In the old days, a man in his 20s or 30s could show up at the office each morning with zingy 80-proof breath and who cared?
Everybody knew your 40s were when you finally pulled it together. I used to hold my breath on the elevator, fearing I might make others drunk just from inhaling my fumes.
Then a couple of 25-year-olds invented Google and ruined it for everybody. They basically shut down the bar, but also raised it. Suddenly people expected more from you, sooner. Now that I’m many years sober and have even written a book on the subject (Dry: A memoir), I regularly meet 15- and 16-year-olds who have already been through treatment for alcoholism.
Now, if such fetuses can admit to lushery and then seize responsibility for their lives by getting sober before they even reach legal drinking age, you lose any delusional excuse you thought you had. How do you know if you’re an actual, certifiable alcoholic, or heading in that direction but still a few credits short, or just a normal drinker who assumes he must be an alcoholic in the same way he assumes every headache is terminal brain cancer? It’s murky territory. So let me de-murkify it and present you with seven reasonably significant signs that you may have just passed the last exit to sobriety.
1. You read magazine articles with titles like “Seven Warning Signs you’ve had enough”
This is a little like hanging around a gay bar to study the guys, just to double-check that you’re not one of them before you go ahead and propose to Lerato. People who treat alcoholism consider such self-questioning behaviour to be a big, fat warning sign.
2. You’re really sorry about that
If your morning routine involves coffee, a quick scan of the headlines, and then a careful review of the previous night’s activities so you can do a little damage control and text out any necessary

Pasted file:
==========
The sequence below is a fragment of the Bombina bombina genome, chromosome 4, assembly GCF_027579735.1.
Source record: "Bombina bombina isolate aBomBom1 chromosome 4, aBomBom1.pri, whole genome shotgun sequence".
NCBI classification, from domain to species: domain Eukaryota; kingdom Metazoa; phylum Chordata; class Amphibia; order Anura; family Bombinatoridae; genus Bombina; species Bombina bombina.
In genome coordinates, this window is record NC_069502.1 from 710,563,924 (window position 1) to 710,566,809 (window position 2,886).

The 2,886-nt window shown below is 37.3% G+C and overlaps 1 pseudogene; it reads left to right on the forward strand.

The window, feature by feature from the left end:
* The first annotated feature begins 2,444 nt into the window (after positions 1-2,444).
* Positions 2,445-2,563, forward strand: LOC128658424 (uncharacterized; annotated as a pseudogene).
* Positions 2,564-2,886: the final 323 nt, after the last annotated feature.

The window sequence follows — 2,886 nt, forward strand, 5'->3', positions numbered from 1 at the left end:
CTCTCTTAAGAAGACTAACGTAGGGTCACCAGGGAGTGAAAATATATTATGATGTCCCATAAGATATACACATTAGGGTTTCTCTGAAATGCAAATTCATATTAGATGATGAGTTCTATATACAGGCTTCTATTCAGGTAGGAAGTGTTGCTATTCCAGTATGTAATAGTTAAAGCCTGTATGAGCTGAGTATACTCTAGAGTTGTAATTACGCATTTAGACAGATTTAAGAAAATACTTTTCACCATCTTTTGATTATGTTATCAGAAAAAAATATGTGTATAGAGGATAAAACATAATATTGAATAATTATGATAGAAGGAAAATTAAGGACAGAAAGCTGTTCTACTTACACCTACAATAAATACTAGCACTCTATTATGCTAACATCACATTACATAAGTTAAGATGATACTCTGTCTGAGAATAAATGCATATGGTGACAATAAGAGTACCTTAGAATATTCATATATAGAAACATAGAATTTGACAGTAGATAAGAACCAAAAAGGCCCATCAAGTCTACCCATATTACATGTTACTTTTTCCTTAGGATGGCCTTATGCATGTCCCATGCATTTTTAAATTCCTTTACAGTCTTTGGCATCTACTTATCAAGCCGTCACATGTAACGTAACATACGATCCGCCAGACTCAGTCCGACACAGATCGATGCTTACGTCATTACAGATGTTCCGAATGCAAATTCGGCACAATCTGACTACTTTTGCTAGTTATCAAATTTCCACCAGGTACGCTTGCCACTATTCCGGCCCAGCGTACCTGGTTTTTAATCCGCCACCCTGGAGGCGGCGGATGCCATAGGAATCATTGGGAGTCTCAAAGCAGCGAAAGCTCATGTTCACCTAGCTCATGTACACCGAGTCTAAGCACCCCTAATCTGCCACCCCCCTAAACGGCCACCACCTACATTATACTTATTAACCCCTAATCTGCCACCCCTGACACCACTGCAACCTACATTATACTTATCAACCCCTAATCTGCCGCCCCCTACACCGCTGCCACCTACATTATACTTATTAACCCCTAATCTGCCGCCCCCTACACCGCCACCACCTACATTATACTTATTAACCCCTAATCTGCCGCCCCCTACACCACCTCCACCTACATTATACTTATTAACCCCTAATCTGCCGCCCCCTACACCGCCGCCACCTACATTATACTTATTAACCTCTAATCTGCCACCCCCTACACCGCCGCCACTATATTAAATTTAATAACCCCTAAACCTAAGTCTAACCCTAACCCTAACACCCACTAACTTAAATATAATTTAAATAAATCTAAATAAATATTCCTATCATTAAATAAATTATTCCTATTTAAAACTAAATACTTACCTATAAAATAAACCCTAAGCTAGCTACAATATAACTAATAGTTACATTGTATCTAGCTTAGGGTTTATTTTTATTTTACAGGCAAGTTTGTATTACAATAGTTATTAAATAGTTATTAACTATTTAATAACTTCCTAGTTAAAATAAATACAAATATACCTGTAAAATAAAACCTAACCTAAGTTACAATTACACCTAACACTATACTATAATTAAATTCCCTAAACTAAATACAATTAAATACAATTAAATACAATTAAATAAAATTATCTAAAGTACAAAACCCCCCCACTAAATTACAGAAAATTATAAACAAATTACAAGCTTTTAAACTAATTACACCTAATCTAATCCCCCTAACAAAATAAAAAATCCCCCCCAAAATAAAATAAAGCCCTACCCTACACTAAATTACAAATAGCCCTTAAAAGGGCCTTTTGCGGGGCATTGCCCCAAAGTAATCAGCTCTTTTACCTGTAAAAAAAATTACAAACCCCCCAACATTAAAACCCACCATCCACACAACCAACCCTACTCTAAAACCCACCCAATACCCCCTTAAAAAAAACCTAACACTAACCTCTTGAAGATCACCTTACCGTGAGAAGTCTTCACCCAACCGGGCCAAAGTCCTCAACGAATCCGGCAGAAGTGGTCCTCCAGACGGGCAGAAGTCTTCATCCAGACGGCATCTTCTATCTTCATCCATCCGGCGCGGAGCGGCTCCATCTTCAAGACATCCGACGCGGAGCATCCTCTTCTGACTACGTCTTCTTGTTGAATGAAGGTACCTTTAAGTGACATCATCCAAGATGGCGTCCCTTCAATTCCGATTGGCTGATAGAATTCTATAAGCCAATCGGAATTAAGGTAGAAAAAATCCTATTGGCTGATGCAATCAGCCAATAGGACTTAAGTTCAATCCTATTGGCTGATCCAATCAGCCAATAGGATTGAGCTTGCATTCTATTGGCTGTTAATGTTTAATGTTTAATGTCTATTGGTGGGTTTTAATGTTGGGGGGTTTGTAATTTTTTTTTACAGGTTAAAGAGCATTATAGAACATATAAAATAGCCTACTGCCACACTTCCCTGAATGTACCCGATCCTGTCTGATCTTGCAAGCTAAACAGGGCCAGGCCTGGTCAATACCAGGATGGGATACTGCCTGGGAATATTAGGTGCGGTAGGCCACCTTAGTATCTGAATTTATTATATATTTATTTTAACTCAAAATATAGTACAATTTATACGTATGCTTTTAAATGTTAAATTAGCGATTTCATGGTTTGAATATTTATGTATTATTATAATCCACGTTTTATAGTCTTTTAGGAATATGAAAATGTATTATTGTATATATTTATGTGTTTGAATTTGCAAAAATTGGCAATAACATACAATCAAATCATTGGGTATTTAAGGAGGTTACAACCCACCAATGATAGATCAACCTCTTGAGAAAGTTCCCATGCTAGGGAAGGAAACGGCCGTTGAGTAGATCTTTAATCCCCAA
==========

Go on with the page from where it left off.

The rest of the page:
apologies, you’re either an alcoholic or just an asshole.
3. You have only one drink a night, but you think about it all day
It’s possible to be an alcoholic yet not drink all that much. Alcoholism is a soul Electrolux; it inhales everything until all that remains is the booze. Even if you’re not drinking it. When your life and thoughts revolve around drinking, that’s a problem.
4. Bad shit is always happening to you, and it’s never your fault
When your credit cards are maxed out and you’re living paycheck to paycheck and you can’t ever get ahead, it’s the crappy economy, right? And when all your relationships tank, it’s because there are so many screwed-up people out there, huh? The more tangled your life is, the more likely I
would be to find 20 empty gin bottles under your sink.
5. You were 12 when you had your first drink
Sure, there’s a genetic component to alcoholism; your risk is higher if alcoholism runs in your family. But a 2009 University of Miami study revealed that having your first drink before the age of 13 could be what flips the switch and engages the gene. This happens to be about the age I was when I had my first drink. I was a lab monkey; oblivion was my smarties reward. I pressed the bar and sweets fell.
6. You drink alone
I was astonished when I first became aware that normal, occasional drinkers are mortified by the idea of drinking alone at home. In general, non–problem drinkers view alcohol as a minor component of a larger social activity. For them, a glass of champagne at a wedding is a celebration. For the alcoholic, it’s free booze that could be improved only by the instant subtraction of every guest in the room.
7. You’ve blacked out
Waking up in bed beside somebody you don’t recognise. Having no idea how you got home last night. Listening to your friend tell you what you said and not being able to recall any of it. These are all blackouts, and a blackout is itself an alcoholic activity. That’s right: non-alcoholics do not have blackouts.
It’s not like these are the only warning signs. Some people will have experienced all seven and then some (“He didn’t mention bed-wetting or sexting your mom, so those must be fine”). Others might find only a few fit them yet still have a problem. If one or more signs apply to you, seek help today, not the day after tomorrow. The sooner you seek treatment – therapy, AA, a support group, rehab – the better the odds are that you won’t be sent to the glue factory.